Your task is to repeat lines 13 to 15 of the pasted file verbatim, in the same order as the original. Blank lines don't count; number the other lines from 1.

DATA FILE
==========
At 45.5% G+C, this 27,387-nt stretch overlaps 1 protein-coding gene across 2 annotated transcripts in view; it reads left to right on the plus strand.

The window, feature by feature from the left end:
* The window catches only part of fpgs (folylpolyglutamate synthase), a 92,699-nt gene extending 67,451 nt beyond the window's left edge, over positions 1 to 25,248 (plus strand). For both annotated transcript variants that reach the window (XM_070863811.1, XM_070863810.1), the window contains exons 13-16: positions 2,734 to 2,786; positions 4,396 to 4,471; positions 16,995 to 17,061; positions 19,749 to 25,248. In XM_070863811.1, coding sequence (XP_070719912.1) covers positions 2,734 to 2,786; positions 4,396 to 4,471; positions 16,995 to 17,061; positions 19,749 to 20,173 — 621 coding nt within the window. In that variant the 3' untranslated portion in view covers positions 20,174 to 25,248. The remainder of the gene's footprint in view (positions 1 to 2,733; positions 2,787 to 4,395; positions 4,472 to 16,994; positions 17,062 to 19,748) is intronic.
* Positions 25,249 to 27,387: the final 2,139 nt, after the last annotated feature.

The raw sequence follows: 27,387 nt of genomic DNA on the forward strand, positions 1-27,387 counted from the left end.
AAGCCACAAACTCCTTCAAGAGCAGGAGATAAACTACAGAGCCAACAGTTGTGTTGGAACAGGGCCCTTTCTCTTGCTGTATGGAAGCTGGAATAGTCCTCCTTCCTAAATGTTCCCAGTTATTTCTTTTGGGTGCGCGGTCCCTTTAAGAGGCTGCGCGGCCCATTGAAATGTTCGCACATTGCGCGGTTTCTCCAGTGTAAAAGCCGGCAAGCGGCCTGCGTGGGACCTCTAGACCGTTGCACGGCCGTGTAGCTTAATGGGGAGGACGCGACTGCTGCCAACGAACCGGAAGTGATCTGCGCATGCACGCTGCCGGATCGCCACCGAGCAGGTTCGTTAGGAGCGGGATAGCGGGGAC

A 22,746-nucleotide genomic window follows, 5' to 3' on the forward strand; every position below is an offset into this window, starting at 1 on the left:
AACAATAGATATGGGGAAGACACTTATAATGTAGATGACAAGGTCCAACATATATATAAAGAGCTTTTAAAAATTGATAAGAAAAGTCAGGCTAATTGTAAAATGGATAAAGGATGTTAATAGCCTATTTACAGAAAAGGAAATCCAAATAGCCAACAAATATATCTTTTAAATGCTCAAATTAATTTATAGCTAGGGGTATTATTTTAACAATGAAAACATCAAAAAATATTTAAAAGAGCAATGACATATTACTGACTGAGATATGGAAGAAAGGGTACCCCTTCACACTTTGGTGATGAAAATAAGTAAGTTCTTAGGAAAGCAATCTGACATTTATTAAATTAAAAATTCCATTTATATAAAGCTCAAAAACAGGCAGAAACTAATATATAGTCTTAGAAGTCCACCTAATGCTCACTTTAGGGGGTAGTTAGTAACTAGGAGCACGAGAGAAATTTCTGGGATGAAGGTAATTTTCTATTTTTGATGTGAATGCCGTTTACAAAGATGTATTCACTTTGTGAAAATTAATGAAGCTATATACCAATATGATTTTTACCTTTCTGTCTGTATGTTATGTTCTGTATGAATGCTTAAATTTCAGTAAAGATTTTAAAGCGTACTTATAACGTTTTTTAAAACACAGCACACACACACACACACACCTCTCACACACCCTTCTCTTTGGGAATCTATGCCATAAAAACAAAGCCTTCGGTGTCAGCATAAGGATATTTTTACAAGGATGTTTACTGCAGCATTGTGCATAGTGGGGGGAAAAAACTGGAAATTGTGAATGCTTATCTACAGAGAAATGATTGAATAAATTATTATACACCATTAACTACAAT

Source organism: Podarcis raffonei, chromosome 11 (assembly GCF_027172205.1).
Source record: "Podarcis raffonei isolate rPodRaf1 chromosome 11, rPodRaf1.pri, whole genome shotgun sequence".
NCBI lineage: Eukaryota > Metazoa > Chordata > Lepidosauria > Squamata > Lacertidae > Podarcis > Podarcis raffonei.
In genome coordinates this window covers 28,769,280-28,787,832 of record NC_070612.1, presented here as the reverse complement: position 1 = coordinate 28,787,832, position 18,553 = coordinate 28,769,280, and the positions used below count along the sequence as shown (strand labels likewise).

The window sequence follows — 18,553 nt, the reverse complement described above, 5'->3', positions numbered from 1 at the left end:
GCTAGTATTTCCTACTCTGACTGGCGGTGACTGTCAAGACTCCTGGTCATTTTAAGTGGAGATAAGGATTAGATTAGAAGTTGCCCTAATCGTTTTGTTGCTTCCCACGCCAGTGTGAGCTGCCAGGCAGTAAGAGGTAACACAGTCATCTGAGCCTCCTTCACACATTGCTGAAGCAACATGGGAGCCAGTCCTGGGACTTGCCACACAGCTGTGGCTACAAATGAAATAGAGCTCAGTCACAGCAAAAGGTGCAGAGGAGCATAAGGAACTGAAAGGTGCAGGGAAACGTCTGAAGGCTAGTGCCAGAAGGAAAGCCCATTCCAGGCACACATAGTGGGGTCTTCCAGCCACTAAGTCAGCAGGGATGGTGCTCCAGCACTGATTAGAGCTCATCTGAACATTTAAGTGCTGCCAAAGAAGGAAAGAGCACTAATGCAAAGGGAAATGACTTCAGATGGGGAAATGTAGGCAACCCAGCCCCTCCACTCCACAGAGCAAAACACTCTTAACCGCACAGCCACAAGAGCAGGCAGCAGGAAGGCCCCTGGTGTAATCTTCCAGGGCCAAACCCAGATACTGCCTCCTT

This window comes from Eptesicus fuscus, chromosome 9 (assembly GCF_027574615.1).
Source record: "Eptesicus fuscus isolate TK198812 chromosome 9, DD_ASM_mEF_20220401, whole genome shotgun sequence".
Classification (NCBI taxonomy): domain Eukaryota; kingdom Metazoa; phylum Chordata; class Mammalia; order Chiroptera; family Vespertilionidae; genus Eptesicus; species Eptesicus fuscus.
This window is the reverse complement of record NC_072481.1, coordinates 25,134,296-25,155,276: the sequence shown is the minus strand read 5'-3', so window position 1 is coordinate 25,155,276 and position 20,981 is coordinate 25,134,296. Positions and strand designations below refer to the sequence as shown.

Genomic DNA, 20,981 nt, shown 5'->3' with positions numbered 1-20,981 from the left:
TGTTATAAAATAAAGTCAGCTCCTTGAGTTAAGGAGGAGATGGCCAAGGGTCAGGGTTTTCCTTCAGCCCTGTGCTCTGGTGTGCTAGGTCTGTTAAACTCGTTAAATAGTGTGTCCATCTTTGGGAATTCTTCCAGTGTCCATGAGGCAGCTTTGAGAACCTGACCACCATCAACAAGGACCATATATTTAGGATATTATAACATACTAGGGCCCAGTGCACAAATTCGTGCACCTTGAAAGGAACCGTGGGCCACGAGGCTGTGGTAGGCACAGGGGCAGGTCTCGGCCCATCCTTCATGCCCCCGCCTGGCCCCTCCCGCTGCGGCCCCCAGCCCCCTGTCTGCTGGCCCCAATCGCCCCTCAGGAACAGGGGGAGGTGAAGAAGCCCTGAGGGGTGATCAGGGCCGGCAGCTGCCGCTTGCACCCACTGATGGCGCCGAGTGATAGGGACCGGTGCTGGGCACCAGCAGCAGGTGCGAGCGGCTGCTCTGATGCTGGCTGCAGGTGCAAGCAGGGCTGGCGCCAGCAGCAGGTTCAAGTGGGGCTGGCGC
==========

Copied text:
The window sequence follows — 18,553 nt, the reverse complement described above, 5'->3', positions numbered from 1 at the left end:
GCTAGTATTTCCTACTCTGACTGGCGGTGACTGTCAAGACTCCTGGTCATTTTAAGTGGAGATAAGGATTAGATTAGAAGTTGCCCTAATCGTTTTGTTGCTTCCCACGCCAGTGTGAGCTGCCAGGCAGTAAGAGGTAACACAGTCATCTGAGCCTCCTTCACACATTGCTGAAGCAACATGGGAGCCAGTCCTGGGACTTGCCACACAGCTGTGGCTACAAATGAAATAGAGCTCAGTCACAGCAAAAGGTGCAGAGGAGCATAAGGAACTGAAAGGTGCAGGGAAACGTCTGAAGGCTAGTGCCAGAAGGAAAGCCCATTCCAGGCACACATAGTGGGGTCTTCCAGCCACTAAGTCAGCAGGGATGGTGCTCCAGCACTGATTAGAGCTCATCTGAACATTTAAGTGCTGCCAAAGAAGGAAAGAGCACTAATGCAAAGGGAAATGACTTCAGATGGGGAAATGTAGGCAACCCAGCCCCTCCACTCCACAGAGCAAAACACTCTTAACCGCACAGCCACAAGAGCAGGCAGCAGGAAGGCCCCTGGTGTAATCTTCCAGGGCCAAACCCAGATACTGCCTCCTT

This window comes from Eptesicus fuscus, chromosome 9 (assembly GCF_027574615.1).